I also had never viewed Ernst Lubitsch’s Cluny Brown 1946), maybe the only surviving Lubitsch I had not seen in my 49 years of research on Lubitsch. It is out on video, but I’m so happy I waited for this near-perfect nitrate print. I’ve always thought that nitrate shined most in black and white, the silver nitrate shimmering with a luminosity that acetate film never duplicated. Kodak chemists told me it was all in my head.
The romantic comedy takes place in pre-war London and concerns Cluny Brown’s young female domestic who is continuously criticized for not knowing her place but is also mentored by a free-spirited European refugee who seemingly actively undermines the rigid British class system. While Peter Bagrov argued that the film was an under-rated masterpiece, I found it a sweet comedy, but certainly not in the same class as Ninotchka (1939) and The Shop Around the Corner (1940), maybe because the December-May romance between Charles Boyer and Jennifer Jones stretches credulity, especially in our “Me, Too” era.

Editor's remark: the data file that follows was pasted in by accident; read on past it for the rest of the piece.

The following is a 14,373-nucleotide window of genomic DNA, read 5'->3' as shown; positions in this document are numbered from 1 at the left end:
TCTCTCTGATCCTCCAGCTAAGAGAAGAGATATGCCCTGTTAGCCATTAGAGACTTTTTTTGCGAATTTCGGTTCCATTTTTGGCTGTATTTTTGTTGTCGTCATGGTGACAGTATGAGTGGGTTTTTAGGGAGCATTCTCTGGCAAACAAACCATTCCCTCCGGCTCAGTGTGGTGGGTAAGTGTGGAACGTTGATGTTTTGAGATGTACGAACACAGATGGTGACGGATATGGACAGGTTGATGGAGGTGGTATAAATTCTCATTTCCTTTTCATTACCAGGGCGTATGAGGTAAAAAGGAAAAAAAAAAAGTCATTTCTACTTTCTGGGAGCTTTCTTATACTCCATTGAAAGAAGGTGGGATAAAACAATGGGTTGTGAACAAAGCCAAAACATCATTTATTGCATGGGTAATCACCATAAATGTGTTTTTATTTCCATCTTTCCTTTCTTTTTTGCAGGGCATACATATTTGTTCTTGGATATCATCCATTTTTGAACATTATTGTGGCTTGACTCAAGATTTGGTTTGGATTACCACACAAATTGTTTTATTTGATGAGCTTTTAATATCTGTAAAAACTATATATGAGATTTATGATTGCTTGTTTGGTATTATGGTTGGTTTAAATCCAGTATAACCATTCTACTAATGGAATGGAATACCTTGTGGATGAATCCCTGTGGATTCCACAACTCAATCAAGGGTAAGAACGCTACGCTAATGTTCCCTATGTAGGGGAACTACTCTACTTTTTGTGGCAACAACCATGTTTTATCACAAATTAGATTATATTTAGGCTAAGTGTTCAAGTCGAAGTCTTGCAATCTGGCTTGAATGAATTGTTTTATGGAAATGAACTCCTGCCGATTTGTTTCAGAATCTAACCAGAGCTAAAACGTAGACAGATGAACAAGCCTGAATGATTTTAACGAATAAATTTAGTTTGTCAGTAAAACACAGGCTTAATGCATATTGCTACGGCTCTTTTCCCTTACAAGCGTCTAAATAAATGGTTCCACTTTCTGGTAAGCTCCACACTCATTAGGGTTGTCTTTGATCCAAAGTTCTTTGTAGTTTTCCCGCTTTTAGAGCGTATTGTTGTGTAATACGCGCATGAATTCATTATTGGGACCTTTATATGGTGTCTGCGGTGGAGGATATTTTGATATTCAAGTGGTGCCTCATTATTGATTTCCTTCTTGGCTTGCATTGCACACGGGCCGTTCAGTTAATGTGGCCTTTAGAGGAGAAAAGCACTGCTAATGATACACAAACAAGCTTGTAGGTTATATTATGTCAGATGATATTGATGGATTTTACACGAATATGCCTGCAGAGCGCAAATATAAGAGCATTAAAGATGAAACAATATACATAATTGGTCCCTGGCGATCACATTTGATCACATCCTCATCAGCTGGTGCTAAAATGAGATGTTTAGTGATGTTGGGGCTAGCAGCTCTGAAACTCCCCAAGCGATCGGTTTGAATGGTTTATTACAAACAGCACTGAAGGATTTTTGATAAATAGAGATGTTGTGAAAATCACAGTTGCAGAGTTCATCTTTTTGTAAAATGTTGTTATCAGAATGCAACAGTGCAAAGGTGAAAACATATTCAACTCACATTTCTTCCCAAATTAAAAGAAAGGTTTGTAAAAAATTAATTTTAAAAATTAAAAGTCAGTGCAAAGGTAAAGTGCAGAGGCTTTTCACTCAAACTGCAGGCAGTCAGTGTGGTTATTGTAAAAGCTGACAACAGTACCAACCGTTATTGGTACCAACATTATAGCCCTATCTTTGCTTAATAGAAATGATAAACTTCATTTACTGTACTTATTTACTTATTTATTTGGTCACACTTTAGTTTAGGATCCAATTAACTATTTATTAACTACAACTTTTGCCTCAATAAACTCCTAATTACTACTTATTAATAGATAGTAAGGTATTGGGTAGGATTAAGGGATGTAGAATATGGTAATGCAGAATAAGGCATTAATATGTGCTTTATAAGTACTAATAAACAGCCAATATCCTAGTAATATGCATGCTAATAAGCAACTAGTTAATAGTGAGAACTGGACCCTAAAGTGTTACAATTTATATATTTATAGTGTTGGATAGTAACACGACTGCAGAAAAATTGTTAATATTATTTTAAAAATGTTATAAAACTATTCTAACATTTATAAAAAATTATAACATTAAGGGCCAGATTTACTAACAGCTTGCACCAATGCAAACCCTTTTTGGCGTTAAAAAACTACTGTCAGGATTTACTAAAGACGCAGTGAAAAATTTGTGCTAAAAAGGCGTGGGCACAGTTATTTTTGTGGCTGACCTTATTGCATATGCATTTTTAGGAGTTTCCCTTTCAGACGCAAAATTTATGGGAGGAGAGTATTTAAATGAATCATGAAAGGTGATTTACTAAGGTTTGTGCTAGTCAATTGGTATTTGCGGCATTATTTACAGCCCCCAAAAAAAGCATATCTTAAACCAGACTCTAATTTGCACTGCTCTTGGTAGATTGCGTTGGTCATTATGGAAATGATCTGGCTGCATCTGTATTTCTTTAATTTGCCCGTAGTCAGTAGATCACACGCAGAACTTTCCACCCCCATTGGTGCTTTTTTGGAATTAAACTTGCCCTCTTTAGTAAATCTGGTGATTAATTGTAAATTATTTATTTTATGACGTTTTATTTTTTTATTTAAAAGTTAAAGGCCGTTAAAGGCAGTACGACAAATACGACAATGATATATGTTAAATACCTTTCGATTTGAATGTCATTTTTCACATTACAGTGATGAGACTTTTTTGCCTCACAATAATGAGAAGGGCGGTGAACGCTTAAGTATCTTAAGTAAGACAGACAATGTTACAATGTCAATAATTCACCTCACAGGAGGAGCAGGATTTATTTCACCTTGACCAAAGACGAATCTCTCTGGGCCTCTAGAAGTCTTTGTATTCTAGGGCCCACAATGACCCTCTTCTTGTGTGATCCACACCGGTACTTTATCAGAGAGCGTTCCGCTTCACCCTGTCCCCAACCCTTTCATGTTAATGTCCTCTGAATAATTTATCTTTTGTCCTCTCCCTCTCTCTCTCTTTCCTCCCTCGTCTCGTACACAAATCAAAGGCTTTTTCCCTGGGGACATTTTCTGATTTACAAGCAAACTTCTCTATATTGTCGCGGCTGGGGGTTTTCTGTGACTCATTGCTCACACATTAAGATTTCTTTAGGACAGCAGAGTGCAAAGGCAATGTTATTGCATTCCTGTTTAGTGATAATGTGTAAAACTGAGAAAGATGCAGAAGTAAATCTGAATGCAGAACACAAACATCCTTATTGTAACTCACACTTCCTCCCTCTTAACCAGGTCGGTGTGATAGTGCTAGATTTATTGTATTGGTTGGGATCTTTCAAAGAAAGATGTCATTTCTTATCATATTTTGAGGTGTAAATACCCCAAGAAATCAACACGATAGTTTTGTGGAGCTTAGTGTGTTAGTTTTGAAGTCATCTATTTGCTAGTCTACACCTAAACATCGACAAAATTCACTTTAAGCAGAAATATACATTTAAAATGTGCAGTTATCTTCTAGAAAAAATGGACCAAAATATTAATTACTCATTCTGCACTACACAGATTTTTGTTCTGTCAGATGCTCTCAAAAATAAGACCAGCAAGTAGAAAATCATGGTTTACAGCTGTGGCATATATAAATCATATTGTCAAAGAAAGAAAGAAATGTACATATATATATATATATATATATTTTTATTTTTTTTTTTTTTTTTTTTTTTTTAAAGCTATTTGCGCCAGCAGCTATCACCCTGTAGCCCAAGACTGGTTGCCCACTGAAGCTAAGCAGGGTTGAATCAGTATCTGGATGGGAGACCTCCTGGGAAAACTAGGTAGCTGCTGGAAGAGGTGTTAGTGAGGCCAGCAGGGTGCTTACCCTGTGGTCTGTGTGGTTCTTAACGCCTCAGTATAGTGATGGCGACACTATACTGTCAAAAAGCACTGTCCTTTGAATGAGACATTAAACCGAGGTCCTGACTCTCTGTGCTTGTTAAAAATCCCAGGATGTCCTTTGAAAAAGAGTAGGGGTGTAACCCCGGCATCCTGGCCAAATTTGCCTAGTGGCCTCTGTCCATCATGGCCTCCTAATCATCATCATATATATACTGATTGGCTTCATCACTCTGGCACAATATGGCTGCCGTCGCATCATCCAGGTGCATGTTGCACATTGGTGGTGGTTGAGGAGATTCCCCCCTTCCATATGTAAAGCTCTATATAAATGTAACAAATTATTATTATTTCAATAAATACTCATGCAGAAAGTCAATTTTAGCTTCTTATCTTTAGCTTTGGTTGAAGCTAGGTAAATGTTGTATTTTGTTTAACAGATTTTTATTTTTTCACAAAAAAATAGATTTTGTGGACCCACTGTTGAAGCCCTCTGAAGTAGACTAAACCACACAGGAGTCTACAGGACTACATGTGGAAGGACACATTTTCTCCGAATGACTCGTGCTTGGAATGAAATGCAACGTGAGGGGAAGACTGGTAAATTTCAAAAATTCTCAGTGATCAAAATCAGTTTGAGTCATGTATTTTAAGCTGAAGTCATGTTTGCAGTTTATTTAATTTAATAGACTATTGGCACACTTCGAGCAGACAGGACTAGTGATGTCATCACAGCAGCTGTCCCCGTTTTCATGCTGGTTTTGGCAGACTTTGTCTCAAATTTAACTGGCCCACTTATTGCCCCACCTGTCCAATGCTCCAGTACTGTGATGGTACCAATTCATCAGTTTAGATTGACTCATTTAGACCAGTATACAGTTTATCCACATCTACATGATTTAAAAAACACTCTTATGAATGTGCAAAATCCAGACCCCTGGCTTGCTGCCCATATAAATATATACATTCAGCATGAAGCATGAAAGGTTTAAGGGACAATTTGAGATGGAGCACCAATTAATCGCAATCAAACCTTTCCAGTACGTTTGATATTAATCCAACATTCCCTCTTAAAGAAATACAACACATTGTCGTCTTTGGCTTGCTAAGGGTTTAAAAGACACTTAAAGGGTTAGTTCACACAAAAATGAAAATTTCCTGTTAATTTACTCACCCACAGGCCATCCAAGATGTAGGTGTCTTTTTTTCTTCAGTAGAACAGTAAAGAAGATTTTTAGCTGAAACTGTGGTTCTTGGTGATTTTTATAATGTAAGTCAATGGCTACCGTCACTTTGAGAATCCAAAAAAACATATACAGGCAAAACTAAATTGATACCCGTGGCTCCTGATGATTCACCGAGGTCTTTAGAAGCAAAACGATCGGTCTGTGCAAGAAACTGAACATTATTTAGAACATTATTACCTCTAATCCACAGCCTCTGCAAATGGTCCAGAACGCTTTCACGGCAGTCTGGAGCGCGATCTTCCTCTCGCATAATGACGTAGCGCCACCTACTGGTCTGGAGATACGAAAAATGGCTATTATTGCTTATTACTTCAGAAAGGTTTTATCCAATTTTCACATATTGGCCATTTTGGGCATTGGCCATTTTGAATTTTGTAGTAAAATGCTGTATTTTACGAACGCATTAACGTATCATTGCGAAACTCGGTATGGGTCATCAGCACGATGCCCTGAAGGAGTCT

One can only hope that Peter’s prediction about the longevity of the nitrate viewing experience will come to pass, but even then, seeing original first-generation film prints in all their visual glory is now officially a once-in-a-lifetime experience, especially for those of us who mourne the end of the analog era.